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Recommended Host for Proxy SSL Encryption
If you need to use SSL certificates for security reasons, but are in a situation where sharing server keys isn’t possible, a SSL proxy can help. Setting up an SSL proxy is an advanced hosting arrangement, and you’ll want to select a host with specific expertise to manage this type of authentication arrangement. We found HostPapa to be a good options for SSL proxy hosting.
What is Proxy SSL Encryption?
Any website that collects information from clients must consider how to keep that data safe and secure. A proxy is one way to do just that. A proxy can be set up to run on a host. SSL comes into the picture because it secures traffic or ‘data in motion’ and it’s used to secure traffic in the proxy operation. Those are the basics and a Proxy SSL Encryption setup that is run on a host is basically a dedicated computer or application that is designed to function either in between two servers or in the case of a web proxy, a server or client and the internet. If you need to secure data, an SSL proxy system is a great way to do it. You can not only protect data, you can control usage, control and improve access to resources and to data.
At the root of the system is the Secure Sockets Layer (SSL) protocol, which is an application-level encryption technology designed for the Internet. The SSL project came out of Netscape back in 1994 and was designed to answer the security needs that the coming wave of e-commerce was about to bring.
SSL comes in different levels of encryption strength, which varies by the algorithm and length of key used. When an SSL transaction takes place, private and public key pairs are exchanged, then validated which provides authentication, identity, privacy, data integrity, and confidentiality. Proxy. SSL. Encryption.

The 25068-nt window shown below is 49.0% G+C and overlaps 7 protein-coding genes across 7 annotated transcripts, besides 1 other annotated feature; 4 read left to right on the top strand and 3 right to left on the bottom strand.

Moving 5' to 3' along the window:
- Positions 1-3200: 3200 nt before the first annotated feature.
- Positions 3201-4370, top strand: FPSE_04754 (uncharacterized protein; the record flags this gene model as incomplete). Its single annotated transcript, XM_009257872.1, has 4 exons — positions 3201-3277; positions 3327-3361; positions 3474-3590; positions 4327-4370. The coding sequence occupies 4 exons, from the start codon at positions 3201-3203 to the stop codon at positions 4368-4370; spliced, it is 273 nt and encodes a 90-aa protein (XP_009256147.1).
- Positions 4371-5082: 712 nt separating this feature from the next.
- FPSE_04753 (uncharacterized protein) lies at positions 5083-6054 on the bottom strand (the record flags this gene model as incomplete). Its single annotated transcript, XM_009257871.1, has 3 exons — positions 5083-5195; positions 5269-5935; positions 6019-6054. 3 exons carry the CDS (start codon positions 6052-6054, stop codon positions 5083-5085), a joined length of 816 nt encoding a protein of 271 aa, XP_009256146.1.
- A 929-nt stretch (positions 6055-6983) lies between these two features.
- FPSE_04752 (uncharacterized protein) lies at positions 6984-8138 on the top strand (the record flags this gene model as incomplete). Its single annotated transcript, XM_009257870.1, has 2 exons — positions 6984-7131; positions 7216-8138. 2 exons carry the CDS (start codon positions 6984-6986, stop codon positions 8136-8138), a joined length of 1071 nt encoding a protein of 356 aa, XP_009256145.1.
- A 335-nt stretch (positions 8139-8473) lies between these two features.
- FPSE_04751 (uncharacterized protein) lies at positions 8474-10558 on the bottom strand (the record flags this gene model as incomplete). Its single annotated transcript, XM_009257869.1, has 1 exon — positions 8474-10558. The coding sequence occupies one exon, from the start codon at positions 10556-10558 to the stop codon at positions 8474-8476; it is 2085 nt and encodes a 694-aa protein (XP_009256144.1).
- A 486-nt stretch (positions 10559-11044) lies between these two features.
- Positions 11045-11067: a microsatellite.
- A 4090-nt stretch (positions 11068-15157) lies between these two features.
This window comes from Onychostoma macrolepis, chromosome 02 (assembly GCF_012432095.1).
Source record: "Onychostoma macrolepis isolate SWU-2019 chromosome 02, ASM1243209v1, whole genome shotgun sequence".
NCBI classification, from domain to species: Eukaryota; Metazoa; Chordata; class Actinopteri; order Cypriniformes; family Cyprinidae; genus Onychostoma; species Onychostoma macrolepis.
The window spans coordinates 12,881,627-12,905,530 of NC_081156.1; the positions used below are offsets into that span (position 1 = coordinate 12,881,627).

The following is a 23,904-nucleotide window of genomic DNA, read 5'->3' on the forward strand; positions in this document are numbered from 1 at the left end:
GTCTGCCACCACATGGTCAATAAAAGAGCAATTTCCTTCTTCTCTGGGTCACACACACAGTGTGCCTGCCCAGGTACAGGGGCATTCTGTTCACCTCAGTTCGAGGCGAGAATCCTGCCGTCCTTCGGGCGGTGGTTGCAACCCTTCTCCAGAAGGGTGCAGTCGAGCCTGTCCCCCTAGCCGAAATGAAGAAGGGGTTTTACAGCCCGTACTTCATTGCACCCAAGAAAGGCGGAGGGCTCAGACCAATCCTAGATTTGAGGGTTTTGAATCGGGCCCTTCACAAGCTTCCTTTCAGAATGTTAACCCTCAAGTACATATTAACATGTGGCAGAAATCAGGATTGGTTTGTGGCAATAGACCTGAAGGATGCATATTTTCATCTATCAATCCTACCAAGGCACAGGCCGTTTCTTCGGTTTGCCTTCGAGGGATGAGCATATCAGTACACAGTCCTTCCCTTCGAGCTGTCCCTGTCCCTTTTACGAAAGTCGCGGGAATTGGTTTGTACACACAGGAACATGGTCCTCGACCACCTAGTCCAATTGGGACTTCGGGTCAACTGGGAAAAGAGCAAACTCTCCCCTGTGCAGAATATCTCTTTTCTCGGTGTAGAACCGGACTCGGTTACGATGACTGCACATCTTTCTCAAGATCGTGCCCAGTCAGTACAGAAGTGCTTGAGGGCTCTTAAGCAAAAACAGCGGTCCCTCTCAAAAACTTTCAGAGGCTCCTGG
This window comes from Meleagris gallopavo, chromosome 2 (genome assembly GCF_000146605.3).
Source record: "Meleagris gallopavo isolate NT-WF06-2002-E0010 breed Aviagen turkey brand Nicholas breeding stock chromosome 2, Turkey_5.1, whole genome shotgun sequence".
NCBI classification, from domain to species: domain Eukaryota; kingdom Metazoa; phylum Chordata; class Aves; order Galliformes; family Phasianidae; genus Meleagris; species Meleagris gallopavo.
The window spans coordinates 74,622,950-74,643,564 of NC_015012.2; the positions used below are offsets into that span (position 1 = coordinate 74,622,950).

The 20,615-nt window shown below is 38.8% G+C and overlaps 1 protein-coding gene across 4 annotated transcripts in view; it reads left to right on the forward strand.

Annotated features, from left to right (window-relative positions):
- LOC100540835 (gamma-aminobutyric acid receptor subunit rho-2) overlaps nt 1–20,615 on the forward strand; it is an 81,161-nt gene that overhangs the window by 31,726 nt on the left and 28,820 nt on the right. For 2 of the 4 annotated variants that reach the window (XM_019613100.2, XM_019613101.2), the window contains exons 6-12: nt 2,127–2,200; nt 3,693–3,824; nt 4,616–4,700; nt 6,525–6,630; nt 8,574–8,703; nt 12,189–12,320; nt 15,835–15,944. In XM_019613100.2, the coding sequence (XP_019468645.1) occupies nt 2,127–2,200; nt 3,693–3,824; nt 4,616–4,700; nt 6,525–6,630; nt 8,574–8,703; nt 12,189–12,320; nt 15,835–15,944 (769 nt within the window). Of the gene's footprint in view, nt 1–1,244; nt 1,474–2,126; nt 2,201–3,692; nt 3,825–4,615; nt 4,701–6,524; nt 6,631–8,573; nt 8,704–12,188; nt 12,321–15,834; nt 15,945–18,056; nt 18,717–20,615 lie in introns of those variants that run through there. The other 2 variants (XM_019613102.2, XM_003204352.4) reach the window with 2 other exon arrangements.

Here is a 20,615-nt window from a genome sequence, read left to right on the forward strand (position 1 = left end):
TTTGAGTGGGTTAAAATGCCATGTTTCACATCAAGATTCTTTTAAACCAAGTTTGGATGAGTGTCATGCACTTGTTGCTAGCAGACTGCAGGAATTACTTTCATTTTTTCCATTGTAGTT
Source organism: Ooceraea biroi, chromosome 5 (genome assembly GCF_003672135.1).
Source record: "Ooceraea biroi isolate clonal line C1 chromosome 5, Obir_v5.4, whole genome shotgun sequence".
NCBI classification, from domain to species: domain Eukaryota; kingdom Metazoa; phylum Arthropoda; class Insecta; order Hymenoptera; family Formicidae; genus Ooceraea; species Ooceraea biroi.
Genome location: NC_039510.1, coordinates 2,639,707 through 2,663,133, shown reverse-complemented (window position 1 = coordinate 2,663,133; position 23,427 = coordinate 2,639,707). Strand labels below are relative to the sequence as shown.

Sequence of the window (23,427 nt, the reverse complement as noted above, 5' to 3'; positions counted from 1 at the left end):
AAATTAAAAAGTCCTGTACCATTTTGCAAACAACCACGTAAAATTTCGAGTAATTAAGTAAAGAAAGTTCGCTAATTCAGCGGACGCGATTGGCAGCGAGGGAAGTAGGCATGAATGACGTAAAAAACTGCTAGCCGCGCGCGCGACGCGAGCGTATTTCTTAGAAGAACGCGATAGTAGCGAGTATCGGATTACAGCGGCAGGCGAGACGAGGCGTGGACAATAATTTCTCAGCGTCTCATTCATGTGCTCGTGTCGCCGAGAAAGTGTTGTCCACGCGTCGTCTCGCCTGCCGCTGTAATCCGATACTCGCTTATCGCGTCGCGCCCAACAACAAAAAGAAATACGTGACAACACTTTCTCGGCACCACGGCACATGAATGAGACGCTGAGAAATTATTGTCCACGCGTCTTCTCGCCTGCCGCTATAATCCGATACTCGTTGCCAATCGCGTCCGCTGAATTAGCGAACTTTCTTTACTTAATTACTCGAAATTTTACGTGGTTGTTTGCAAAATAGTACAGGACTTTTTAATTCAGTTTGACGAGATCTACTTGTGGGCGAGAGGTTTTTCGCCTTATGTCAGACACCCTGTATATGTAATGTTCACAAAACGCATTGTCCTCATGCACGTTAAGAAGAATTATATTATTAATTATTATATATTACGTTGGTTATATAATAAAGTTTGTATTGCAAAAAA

To the client, whether it’s a server or a workstation, the transaction is completely transparent. Both SSL encryption and decryption is going on between the client and the server at all times, but neither system can detect its presence, whether server or client. Some advanced Proxy SSL software can increase the security even more by implementing stronger keys and enforcing their usage throughout the transaction process.
You might be wondering how these security benefits play out in a web transaction. In a basic SSL encrypted proxy, web browsers are able to validate the identity of a web server. Everything that happens once the identity is validate happens under the secure transmission parameters of the prescribed SSL key. As far as the server is concerned, the SSL proxy acts as a client and the SSL proxy generates the shared pre-master key, it determines the keys to encrypt and decrypt. Once again, the SSL proxy at this point is acting as a server. And for the original server is authenticated by the SSL proxy, replacing the public key in the original server certificate with a key that it knows. The proxy generates a new certificate as it replaces the original certificate issuer with its own identity. The new certificate is then signed by a public key.
Proxies make it so that in the case that anyone was listening nearby, perhaps with the ability to read network packets going from a target system, the only thing that woudl be visible is nothing but static. Absolutely everything is encrypted, including which target sites and connections are being requested. Proxies go beyond SSL on their own even because in SSL, traffic headers are still visible. Combine proxy and SSL and you have a powerful combination.
Web hosts may offer Secure Sockets Layer (SSL) certificates to help you protect the personal information of your clients. For example, if you ask your clients to supply personal data to sign up for special offers on your website, the form should be secure to guard against theft, alteration, or page spoofing. This is why some software will ask if you’d like to continue sending information via Web form through a non-secure website.
Single SSL proxies prevent the need for SSL certificates from each host, but that usually requires every host behind the proxy to have the same Domain Name Server (DNS) or Internet Protocol (IP) address.
When it comes to Web hosting, many hosting providers offer simple installation of shared or private SSL certificates. Typically, adding one to your plan will incur an additional fee. The certificate will carry an expiration date, at which time you must purchase and install a new certificate.
Some hosts will even handle the installation for you. If your site collects personal or payment data from clients, protecting their sensitive information with SSL is a smart investment.